We are delighted to have received a four star review for Little Red Riding Hood from All Edinburgh Theatre.
The pantomime, which runs until the 22nd December, has attracted brilliant audiences and great feedback.
Hugh Simpson, reviewer for AET, wrote:
There is a great deal in Little Red Riding Hood at the Church Hill Theatre that is involving, warm and funny. There is also a great deal that seems to make no sense at all. In other words, EPT’s 67th Christmas offering is a very successful traditional pantomime.
The classic panto can generally be divided into two basic types. There are those (such as that generally seen at the King’s) that use the skeleton of a well-known story as the framework for the various comedy routines and musical numbers. Then there are some that seem determined to shoehorn in as many characters and plots as is humanly possible.
This script – from an original by Clarke and Howarth – is definitely in the latter camp. The expected story of Granny and the unexpectedly big teeth is dispensed with in the first half, leading to a first-act finale that looks suspiciously like the end.
Lynsey Spence’s Little Red Riding Hood is relegated to a minor character in her own story (the now-vegetarian wolf has a larger role). Then there is the romance between Margery Daw and Robin Goodfellow. Not forgetting the pirates, of course.
It is probably best not to spend too much time worrying about the story. However, it must be admitted that there is far too much going on. Three separate villains is too many, especially when one of them turns nice a third of the way through.
Even the most fervent fan of shouting ‘oh no it isn’t’ can probably can get tired of it. And getting on for three hours is far too long for a family pantomime.
It is to the credit of director Mandy Black and the cast that it rarely seems so lengthy. While there may be an uncomfortably large number of characters, the fact that everybody is completely at home with their role and everyone else’s helps make things run very smoothly.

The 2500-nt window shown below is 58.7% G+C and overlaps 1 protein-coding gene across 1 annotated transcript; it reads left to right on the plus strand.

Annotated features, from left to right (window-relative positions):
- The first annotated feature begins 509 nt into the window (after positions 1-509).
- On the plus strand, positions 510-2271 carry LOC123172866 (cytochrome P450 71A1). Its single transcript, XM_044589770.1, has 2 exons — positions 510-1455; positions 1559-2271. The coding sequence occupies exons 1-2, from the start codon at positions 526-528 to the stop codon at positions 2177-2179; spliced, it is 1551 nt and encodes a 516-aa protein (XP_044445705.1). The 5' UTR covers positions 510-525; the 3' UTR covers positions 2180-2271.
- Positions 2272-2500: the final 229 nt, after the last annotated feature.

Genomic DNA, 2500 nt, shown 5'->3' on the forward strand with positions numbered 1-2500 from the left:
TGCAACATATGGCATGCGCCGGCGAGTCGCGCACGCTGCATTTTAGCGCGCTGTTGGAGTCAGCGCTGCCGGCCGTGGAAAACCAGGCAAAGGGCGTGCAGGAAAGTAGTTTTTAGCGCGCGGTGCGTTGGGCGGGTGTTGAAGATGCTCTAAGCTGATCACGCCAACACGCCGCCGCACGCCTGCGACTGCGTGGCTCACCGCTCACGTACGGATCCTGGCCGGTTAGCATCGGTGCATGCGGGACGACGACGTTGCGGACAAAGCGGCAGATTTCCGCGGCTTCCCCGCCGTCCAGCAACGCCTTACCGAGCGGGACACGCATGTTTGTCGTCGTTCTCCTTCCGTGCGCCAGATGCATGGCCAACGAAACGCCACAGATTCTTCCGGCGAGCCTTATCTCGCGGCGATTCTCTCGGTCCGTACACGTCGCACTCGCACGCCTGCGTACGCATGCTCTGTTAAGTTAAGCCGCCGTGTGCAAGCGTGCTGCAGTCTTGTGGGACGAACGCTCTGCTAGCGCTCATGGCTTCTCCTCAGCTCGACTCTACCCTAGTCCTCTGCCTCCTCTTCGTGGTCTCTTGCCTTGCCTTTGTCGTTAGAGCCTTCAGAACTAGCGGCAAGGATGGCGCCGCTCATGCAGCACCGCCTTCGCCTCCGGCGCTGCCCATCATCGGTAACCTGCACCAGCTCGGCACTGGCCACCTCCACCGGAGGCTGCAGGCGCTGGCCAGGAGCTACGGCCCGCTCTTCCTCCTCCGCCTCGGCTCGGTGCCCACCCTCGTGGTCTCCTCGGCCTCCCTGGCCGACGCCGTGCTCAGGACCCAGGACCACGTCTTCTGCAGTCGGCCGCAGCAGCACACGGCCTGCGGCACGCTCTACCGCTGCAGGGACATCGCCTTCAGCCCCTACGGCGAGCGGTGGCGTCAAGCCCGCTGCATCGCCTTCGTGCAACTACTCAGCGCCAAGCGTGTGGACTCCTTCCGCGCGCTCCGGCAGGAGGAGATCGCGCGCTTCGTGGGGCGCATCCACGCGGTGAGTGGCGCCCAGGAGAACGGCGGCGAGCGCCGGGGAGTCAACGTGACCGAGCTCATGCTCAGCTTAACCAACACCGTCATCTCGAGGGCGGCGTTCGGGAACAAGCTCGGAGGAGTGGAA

In their interactions with the audience, Derek Ward’s Dame Trott and Alistair Brown’s Wilberforce are particularly good. Ward strikes a balance between ingratiation and cynicism, while Brown’s friendly wolf is cuddly without becoming annoying.
Anne Mackenzie’s witch Haggy sets everything in motion in an apparent attempt to eliminate happy endings from all fairy tales (I did say it was hardly worth trying to keep up). Keeping on the right side of evil to avoid upsetting the younger audience members, there is considerable energy to the performance.
There are also opportunities to boo Graham Bell’s Squire (although he turns good suspiciously quickly) and Matt Stanhope’s Pirate Captain, whose somewhat unexpected appearance is a cue for some Gilbert and Sullivan.
The oldest of jokes are performed with relish, local references are seamlessly inserted and there are a couple of surprisingly cutting topical remarks.
The most seemingly unpromising of roles are discharged with the maximum of commitment. Ruth Finlay’s shortsighted PC Dim has considerable comic energy, while Pat Johnson and Mags Swan’s knockabout pirates are compellingly daft.
Stephanie Hammond and Kelly Simmonds give the central romantic couple a breezy likeability that overcomes any worries about who exactly they are and what they are doing there in the first place. Hammond’s thigh-slapping Principal Boy is a representative of an endangered species and should be cherished accordingly.
Throughout, the musical numbers are beautifully varied, featuring musical theatre numbers, pop standards and some bang up-to-date songs skilfully rewritten. Black’s choreography is constantly inventive, and the musical backing of MD Barrie Simcock on keyboards and drummer Duncan Clark is flexible and tuneful.
Black makes inventive use of the auditorium, with a routine featuring Ward’s Dame and Joanna Meiklejohn’s ghost in particular wringing every drop of humour and invention from the situation. Sets and properties are to an enviably high standard, with the technical side of the production going like clockwork.
While you can undoubtedly have too much of a good thing, the fact that this is resolutely traditional family entertainment – Brexit jokes, rewritten Greatest Showman numbers and all – makes it an inclusive, welcoming and wonderfully organised piece of Christmas entertainment.
Running time 2 hours 50 minutes (including one interval)
Church Hill Theatre, 33a Morningside Road, EH10 4DR
Friday 14 – Saturday 22 December 2018
Tues – Fri at 7.00 pm; Matinees Sat 15: 11am and 3.30pm; Sun 16 and Sat 22: 2.30 pm.
Tickets and details: Book here.
Have you seen the show? Let us know what you thought in the comments below.